Some very hi end shop skim coat the entire car with mud.. I like to block like you then 3-4 coats of primer/surfaced and block that with guide coat 180 then 320. Then let sit to shrink some. Then reblock with 400 before sealer and base..
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bbrock
post Aug 12 2019, 03:04 PM
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QUOTE(mb911 @ Aug 12 2019, 01:59 PM) *

QUOTE(bbrock @ Aug 11 2019, 01:29 PM) *

Got filler applied and sanded on the passenger side. Can't say I'm proud of these pics because I was envisioning a lot more bare metal showing after blocking the filler. The filler is a max of 1/16" deep except for one small area on the rear quarter where the filler is closer to 1/8." That was after spending probably 40 hours trying to straighten both quarters after all the cutting and welding. What can I say? I'm an amateur. It is still WAY better than most collision shops would do and far less filler than I took off the car.

I was surprised and a little disappointed to find the sail panel had a slight concavity to it from the stamping. I guess I should have spent some time prepping that panel to make sure it was flat before welding it on. Since my car will have painted sails, I didn't think I had a choice but to fill it. Again, it only took 1/16" to bring it true but I hate seeing all that filler over a brand new panel.

The rest of the afternoon will be spent tracking down a small brake fluid leak from the master cylinder area. I'll have to pull the gravel pan off to see exactly where. Hopefully, it is something simple. It could turn into a really bad day. What's worrisome is that I let the car sit overnight with fluid before putting the pan on, and there were no drips. (IMG:style_emoticons/default/mad.gif)



Some very hi end shop skim coat the entire car with mud.. I like to block like you then 3-4 coats of primer/surfaced and block that with guide coat 180 then 320. Then let sit to shrink some. Then reblock with 400 before sealer and base..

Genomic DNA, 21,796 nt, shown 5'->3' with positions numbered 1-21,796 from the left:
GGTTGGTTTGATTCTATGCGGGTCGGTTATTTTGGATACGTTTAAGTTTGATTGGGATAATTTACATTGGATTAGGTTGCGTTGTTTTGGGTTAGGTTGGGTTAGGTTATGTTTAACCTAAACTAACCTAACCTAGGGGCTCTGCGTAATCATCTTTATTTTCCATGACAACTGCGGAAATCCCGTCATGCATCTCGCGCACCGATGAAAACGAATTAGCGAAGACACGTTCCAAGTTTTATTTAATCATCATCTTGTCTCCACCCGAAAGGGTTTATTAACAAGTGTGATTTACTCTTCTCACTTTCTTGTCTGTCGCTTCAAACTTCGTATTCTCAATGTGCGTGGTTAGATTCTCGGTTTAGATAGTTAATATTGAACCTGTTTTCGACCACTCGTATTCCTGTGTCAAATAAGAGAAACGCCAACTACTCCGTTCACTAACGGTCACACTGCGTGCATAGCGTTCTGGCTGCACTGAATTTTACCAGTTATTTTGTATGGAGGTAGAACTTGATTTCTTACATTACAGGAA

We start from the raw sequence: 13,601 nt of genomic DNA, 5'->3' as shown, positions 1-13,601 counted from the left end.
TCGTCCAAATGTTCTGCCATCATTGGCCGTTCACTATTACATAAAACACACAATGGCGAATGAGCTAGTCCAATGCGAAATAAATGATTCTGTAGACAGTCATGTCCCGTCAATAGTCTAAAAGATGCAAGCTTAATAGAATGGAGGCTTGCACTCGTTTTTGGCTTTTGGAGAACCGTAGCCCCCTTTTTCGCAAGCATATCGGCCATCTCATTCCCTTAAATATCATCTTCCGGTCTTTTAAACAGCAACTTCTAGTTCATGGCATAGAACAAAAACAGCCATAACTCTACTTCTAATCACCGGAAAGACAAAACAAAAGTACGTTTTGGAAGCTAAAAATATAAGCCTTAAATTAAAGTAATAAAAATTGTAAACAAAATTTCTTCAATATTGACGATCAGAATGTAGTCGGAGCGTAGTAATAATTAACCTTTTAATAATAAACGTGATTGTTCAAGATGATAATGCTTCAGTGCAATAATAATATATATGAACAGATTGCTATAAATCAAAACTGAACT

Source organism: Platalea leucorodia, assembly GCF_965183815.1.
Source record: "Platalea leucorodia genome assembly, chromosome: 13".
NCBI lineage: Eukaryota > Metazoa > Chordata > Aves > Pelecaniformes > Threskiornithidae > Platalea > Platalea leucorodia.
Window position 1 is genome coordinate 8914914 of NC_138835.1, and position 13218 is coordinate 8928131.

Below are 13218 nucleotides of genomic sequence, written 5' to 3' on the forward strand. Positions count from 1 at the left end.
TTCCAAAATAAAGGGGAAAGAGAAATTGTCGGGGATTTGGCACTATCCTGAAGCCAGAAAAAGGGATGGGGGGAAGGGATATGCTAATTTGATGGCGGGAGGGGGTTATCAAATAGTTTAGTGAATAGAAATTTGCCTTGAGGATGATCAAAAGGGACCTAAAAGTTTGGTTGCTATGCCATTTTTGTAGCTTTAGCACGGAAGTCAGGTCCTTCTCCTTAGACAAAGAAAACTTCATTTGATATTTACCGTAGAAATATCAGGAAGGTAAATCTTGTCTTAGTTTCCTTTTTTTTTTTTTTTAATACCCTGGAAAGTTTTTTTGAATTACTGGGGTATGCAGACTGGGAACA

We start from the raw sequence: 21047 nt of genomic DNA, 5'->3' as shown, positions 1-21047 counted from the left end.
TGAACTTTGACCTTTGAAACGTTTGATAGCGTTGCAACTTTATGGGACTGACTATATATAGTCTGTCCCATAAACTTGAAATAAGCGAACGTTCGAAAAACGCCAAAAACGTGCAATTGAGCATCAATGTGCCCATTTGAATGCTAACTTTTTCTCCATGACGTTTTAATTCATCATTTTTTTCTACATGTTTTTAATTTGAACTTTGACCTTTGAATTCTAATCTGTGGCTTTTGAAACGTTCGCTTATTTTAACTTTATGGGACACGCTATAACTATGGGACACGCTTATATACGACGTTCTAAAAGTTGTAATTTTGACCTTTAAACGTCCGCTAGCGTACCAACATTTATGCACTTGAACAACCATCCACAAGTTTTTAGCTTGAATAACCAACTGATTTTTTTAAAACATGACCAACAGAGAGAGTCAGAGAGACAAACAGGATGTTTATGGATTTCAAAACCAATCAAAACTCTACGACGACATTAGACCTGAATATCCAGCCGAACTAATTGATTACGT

That's almost exactly the plan. The only additional step is that I'm going to shoot this with epoxy primer again before building up the surfacer. I applied the filler over epoxy cleaned and sanded to 400. I don't like the idea of absorbent filler sitting next to bare metal. I'll shoot epoxy again just to make sure all the exposed metal is sealed with epoxy. Only other change will be that I will take the surfacer to 600 before sealer and base. That may be overkill but I've read that when spraying silver metallic, going to 600 is a good idea.

I'm not proud of the extent of filler, but I am happy. Most of the filler is thin enough you can see the epoxy primer underneath. I'm confident I'm well within the limits of what would qualify for a "high end" job. The lack of pride comes from having a fantasy of meticulously working every panel to perfectly straight. Reality quickly set in when I realized I have neither the skill or time for that. Last fall I had to make a choice of continuing to dink with that or get the undercoat and interior sprayed while I still had good weather. I made the smart choice.

My biggest problem now is this damn master cylinder leak. I'm getting about 1 drop per hour from the forward inlet grommet and it's pissing me off. I'm kicking myself for not ordering the "easy option" on the 914Rubber MC. I wanted to stay as original as possible and knew installing those lines would be easy with the car up in the air and stripped down. I did not appreciate how Mickey Mouse the original setup is. Hopefully I can get that little a-hole to seat without draining the system and pulling the MC.